This question always makes my chest feel tight because art is such a broad category to speak about in terms of good or bad! I think that to be general and at the same time accurate, good art has strong integrity of intention, and at the same time, is masterfully executed. For instance, if it accomplishes what it is trying to do, and then demonstrates an exquisite level of skill in doing that. This can apply from anything from a 14th century oil painting, to a piece of performance art this year. I think that beyond that, this question can get really subjective. For me personally, I love art that is thought provoking or that makes me feel deeply. I love art that connects in interesting ways to art history, politics or technology – but a lot of that is different for different people. There is also the question of, “is this good or bad art for what context?” Something can be an incredible piece of art, but you would never want it in your living room. Or if you’re an art collector, “good art” can also just be a simple and very valid personal question of, “do you love it?”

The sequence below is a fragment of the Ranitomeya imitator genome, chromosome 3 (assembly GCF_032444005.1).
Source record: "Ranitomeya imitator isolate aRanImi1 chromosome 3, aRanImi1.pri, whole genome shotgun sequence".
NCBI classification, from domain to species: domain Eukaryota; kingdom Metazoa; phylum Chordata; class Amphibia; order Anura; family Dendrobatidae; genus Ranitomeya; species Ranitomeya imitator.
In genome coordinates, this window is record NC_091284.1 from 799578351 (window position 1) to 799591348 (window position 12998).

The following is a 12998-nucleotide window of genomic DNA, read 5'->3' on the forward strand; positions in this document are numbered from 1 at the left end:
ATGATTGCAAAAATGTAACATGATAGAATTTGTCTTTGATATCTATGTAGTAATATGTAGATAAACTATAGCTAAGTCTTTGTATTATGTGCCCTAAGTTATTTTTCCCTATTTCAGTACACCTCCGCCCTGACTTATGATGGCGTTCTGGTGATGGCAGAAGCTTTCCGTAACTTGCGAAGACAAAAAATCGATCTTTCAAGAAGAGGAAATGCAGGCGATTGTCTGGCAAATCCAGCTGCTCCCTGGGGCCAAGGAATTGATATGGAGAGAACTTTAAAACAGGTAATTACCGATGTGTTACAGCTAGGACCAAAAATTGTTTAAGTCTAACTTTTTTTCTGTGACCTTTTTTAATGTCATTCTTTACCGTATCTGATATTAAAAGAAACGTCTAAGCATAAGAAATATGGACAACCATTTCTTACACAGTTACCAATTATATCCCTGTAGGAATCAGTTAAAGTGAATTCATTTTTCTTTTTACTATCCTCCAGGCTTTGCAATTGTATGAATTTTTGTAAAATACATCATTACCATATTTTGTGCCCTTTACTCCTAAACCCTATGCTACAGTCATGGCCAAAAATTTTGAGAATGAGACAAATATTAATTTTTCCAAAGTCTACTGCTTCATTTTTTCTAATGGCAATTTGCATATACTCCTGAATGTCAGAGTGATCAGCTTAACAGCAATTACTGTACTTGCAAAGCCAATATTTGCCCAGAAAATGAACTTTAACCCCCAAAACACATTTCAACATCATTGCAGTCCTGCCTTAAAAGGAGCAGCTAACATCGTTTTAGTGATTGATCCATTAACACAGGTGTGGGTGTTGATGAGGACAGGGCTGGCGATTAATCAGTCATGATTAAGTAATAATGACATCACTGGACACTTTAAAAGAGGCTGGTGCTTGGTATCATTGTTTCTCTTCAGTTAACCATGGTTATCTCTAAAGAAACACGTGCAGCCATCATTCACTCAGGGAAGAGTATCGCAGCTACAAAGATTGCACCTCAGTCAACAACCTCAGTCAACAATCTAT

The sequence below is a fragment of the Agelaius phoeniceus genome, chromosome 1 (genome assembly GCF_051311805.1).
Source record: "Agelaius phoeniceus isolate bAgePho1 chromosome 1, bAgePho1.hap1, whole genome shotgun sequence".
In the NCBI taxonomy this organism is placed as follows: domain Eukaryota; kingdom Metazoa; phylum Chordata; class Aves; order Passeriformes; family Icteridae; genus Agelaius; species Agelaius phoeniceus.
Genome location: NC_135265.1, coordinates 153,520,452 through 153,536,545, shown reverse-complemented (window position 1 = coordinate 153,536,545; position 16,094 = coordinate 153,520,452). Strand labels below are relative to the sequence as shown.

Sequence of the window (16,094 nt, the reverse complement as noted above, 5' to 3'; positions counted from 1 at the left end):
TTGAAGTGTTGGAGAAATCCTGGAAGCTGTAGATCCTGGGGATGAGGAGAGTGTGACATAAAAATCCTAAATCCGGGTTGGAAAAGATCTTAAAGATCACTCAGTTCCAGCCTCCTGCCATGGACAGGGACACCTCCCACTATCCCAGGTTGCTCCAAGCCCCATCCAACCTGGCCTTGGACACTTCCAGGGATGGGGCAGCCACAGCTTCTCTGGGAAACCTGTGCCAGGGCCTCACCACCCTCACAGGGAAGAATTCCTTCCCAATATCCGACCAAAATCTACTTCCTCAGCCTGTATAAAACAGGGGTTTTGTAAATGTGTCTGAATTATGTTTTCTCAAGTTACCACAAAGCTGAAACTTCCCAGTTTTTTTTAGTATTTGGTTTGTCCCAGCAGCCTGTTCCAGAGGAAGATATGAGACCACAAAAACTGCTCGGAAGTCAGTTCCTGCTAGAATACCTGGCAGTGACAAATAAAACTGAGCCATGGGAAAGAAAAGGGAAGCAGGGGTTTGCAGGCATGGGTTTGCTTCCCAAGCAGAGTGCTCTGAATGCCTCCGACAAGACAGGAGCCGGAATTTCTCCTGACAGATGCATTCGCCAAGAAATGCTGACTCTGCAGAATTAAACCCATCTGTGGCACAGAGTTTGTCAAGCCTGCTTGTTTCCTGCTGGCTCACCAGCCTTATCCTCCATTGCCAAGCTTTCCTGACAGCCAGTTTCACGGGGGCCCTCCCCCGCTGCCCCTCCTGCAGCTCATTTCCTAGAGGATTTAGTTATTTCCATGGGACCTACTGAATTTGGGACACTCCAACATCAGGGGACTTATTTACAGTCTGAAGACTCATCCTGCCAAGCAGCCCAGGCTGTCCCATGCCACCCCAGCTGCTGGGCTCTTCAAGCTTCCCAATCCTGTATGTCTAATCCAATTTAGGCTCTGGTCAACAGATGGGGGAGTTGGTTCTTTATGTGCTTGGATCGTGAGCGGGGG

NB: How can you tell the difference between good writers and bad writers?
AG: I think that good art writers are good at sticking to the core journalistic principles (don’t write what isn’t really there) and are able to articulate the art in a clear way, bringing the reader into the world of the art without being confusing and over using “art speak.” A good art writer will choose concrete adjectives that help people vividly visualize and better understand what’s going on with a certain work of art or art show. Gilda Williams helped make that really clear to me in her book. For example, a better art writer might say, “sun drenched blue” instead of “beautiful use of light and color.” Good art writers can enhance someone’s experience of the art, and work with the art, at times even elevating it. I also want to note that there are cases where there should not be any text at all accompanying certain pieces of art. I’d be interested to explore more about those instances as well.